Publication Date: February 2023
Research and Editorial Team: EFJ, IPI, ECPMF

Over the past year, the situation of media freedom and pluralism continued to worsen, as journalists and media workers had to deal with increasing pressure, intimidation and threats. From January to December 2022, the Media Freedom Rapid Response (MFRR) registered 813 cases of media freedom violations, 415 of which took place in EU member states, and 398 in candidate countries. The most frequent types of incidents were verbal assaults (42,4%), followed by legal (27,2%) and physical attacks (20.5%). In 37% of the cases, attacks came from private individuals, while 17,1% from government and public officials and 11,3% from the police and state security agents. 

The most serious violations were recorded in candidate countries, where MFRR registered the death of 10 professionals: 9 journalists and media workers were killed in Ukraine while covering war news, while 1 managing director of a newspaper was murdered in Turkey. 

After providing a general overview of media freedom violations, the Report dedicates thematic sections to four major developments that occurred in 2022. 

The first thematic section covers the dreadful effects that the Russian full-scale invasion of Ukraine had on journalism and press freedom. Since the outbreak of the war in late February 2022, MFRR has recorded 140 media freedom violations, most of which were physical attacks on journalists and media workers (66 cases). Nine journalists were killed while reporting from the front lines, making 2022 the deadliest year for journalists in Europe in several decades. Although most of the violations were perpetrated by Russian military forces, Ukrainian authorities were responsible for some cases of illegitimate press restriction as well.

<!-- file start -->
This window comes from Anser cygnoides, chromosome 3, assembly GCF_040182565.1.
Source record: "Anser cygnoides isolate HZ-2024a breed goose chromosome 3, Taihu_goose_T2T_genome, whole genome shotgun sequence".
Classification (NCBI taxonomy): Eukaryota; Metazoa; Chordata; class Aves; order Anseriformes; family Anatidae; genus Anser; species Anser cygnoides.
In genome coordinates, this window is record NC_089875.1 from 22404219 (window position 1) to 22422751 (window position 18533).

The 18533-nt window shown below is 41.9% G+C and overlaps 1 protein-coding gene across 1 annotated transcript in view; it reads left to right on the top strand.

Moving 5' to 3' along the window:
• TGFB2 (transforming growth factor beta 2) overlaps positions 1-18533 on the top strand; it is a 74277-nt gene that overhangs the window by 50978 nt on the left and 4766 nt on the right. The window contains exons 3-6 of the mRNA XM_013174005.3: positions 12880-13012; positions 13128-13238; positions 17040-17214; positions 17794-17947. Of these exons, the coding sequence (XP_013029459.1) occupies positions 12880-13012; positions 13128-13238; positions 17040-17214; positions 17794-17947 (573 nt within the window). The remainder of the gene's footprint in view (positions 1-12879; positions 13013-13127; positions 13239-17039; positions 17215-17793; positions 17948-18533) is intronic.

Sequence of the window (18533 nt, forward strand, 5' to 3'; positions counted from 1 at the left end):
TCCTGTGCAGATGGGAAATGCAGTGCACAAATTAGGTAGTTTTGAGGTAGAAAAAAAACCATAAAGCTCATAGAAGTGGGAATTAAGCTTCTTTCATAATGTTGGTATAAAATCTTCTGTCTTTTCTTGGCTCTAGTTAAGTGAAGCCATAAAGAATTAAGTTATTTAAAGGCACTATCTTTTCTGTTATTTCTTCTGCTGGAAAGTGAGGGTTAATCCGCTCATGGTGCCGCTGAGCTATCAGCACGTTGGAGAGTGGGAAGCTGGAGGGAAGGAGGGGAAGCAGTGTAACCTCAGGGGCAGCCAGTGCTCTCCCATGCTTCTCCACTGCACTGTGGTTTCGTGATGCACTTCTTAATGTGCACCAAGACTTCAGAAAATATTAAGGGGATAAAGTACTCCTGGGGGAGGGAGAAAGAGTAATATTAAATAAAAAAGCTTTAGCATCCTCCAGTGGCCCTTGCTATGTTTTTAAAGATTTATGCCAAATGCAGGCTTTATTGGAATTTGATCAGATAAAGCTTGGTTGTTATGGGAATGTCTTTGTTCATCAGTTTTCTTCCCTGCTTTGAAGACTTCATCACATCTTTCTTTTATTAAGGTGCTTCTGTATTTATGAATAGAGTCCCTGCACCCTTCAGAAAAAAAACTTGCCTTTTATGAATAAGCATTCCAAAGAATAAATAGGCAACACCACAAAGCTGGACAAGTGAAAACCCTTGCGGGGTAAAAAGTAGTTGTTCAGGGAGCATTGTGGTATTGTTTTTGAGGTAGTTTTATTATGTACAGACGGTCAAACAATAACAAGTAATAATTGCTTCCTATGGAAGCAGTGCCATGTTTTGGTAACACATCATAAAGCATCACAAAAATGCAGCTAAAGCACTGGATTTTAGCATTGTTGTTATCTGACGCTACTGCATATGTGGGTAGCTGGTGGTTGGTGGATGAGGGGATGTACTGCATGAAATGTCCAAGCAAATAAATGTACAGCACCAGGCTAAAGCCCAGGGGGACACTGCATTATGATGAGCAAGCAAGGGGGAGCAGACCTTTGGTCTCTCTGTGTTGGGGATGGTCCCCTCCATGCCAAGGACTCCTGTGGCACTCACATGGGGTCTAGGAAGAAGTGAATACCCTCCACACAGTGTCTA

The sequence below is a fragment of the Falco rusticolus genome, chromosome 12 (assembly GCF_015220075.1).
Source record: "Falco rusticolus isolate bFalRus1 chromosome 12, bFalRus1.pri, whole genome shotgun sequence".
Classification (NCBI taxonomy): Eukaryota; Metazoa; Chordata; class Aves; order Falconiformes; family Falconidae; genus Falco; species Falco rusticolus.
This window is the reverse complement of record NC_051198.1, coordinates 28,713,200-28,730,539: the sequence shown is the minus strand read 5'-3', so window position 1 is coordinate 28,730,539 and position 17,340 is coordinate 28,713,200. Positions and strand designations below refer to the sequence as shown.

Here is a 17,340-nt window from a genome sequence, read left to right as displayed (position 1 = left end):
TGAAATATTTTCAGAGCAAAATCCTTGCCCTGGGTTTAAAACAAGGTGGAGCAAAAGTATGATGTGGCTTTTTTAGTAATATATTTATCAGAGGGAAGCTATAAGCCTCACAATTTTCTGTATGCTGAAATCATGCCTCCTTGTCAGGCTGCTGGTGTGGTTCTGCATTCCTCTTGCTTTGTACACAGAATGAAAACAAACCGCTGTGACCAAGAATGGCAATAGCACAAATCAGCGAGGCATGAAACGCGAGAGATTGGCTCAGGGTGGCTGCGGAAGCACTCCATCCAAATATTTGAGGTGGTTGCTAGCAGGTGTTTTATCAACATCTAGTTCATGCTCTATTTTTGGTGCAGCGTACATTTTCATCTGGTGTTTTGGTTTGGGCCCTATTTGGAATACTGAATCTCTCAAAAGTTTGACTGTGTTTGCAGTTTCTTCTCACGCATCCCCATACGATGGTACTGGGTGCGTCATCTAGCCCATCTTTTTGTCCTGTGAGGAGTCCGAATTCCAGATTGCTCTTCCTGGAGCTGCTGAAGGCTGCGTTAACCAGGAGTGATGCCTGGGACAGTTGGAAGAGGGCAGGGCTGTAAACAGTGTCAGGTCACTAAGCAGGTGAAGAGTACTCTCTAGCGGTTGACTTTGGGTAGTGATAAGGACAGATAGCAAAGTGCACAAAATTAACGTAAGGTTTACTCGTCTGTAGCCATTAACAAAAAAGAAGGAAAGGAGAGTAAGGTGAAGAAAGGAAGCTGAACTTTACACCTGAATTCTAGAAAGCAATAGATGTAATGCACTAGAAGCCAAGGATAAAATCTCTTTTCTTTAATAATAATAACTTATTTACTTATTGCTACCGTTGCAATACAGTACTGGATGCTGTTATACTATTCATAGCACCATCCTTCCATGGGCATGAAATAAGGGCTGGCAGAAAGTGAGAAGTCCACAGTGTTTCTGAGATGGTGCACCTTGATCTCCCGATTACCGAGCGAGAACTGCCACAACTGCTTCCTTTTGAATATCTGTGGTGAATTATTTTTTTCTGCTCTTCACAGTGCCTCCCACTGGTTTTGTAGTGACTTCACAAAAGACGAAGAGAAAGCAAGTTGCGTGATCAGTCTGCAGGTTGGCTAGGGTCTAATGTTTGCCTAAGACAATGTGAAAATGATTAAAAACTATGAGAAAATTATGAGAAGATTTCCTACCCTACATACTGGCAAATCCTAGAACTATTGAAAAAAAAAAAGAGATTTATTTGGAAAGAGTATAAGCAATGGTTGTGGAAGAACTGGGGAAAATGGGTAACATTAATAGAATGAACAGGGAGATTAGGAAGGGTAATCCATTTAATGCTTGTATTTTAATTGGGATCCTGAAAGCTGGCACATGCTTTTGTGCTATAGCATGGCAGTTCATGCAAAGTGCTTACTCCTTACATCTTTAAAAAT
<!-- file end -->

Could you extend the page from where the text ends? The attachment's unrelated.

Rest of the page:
The second section is dedicated to abusive legal action against journalists and media outlets. In the year when the European Commission advanced a EU anti-SLAPP directive, the number of vexatious lawsuits against media professionals grew in a distressing way: MFRR recorded 47 cases, ranging from civil to criminal lawsuits. Turkey remains the most problematic country when it comes to criminal prosecution: 22 out of the 29 convictions of journalists recorded in 2022 occurred in the country. Italy, France and Greece are also among the countries that cause the greatest concern when it comes to SLAPPs and abusive legal actions. 

The third thematic chapter deals with online attacks. In 2022, there was a significant increase in the number of incidents occurring in the digital sphere: while in 2021 online attacks accounted for 14,1% of media freedom violations, in 2022 the data rose to 20,7%, with 158 recorded cases affecting 261 journalists and media outlets. Online intimidations include harassment, disinformation campaigns - mostly from Russia as part of its propaganda effort to promote and justify the war in Ukraine - and surveillance through spyware such as Pegasus or Predator. In some cases, journalists also received online death threats against themselves and members of their families. 

The last thematic section is dedicated to media freedom violations related to environmental reporting. Throughout 2022, 17 incidents affected journalists covering climate and environmental topics, 12 in the EU and 5 in candidate countries. Also in this case, violations range from physical attacks to verbal threats or arrest. 

The final chapter of the Report provides an overview of the most relevant threats and challenges to media freedom in ten EU countries (Belgium, Estonia, France, Germany, Greece, Hungary, Italy, Poland, Spain and Sweden) and four candidates (Albania, Norths Macedonia, Serbia and Turkey). 

Tags: Media freedom Safety of journalists Harassment Surveillance War reporting

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